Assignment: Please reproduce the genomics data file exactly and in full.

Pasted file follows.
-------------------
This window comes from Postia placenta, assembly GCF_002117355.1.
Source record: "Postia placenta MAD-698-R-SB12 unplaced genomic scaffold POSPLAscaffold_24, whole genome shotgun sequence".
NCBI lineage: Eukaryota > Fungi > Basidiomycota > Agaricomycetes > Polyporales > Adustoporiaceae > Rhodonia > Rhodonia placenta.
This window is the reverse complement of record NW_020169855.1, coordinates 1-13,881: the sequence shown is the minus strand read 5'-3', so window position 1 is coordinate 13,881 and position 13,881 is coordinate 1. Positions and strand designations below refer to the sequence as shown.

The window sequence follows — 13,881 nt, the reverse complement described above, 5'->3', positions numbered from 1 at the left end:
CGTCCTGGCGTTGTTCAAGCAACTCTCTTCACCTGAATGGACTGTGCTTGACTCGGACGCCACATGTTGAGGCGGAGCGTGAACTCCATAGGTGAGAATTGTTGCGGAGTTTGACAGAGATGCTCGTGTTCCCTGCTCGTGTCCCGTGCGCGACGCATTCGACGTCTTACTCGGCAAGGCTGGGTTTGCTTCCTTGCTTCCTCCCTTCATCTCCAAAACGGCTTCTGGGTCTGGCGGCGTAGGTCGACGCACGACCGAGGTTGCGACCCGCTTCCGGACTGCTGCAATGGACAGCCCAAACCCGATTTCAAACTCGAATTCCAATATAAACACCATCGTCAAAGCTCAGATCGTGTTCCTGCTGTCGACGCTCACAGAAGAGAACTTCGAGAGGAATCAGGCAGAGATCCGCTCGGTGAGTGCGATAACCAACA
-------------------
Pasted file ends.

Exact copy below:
This window comes from Postia placenta, assembly GCF_002117355.1.
Source record: "Postia placenta MAD-698-R-SB12 unplaced genomic scaffold POSPLAscaffold_24, whole genome shotgun sequence".
NCBI lineage: Eukaryota > Fungi > Basidiomycota > Agaricomycetes > Polyporales > Adustoporiaceae > Rhodonia > Rhodonia placenta.
This window is the reverse complement of record NW_020169855.1, coordinates 1-13,881: the sequence shown is the minus strand read 5'-3', so window position 1 is coordinate 13,881 and position 13,881 is coordinate 1. Positions and strand designations below refer to the sequence as shown.

The window sequence follows — 13,881 nt, the reverse complement described above, 5'->3', positions numbered from 1 at the left end:
CGTCCTGGCGTTGTTCAAGCAACTCTCTTCACCTGAATGGACTGTGCTTGACTCGGACGCCACATGTTGAGGCGGAGCGTGAACTCCATAGGTGAGAATTGTTGCGGAGTTTGACAGAGATGCTCGTGTTCCCTGCTCGTGTCCCGTGCGCGACGCATTCGACGTCTTACTCGGCAAGGCTGGGTTTGCTTCCTTGCTTCCTCCCTTCATCTCCAAAACGGCTTCTGGGTCTGGCGGCGTAGGTCGACGCACGACCGAGGTTGCGACCCGCTTCCGGACTGCTGCAATGGACAGCCCAAACCCGATTTCAAACTCGAATTCCAATATAAACACCATCGTCAAAGCTCAGATCGTGTTCCTGCTGTCGACGCTCACAGAAGAGAACTTCGAGAGGAATCAGGCAGAGATCCGCTCGGTGAGTGCGATAACCAACA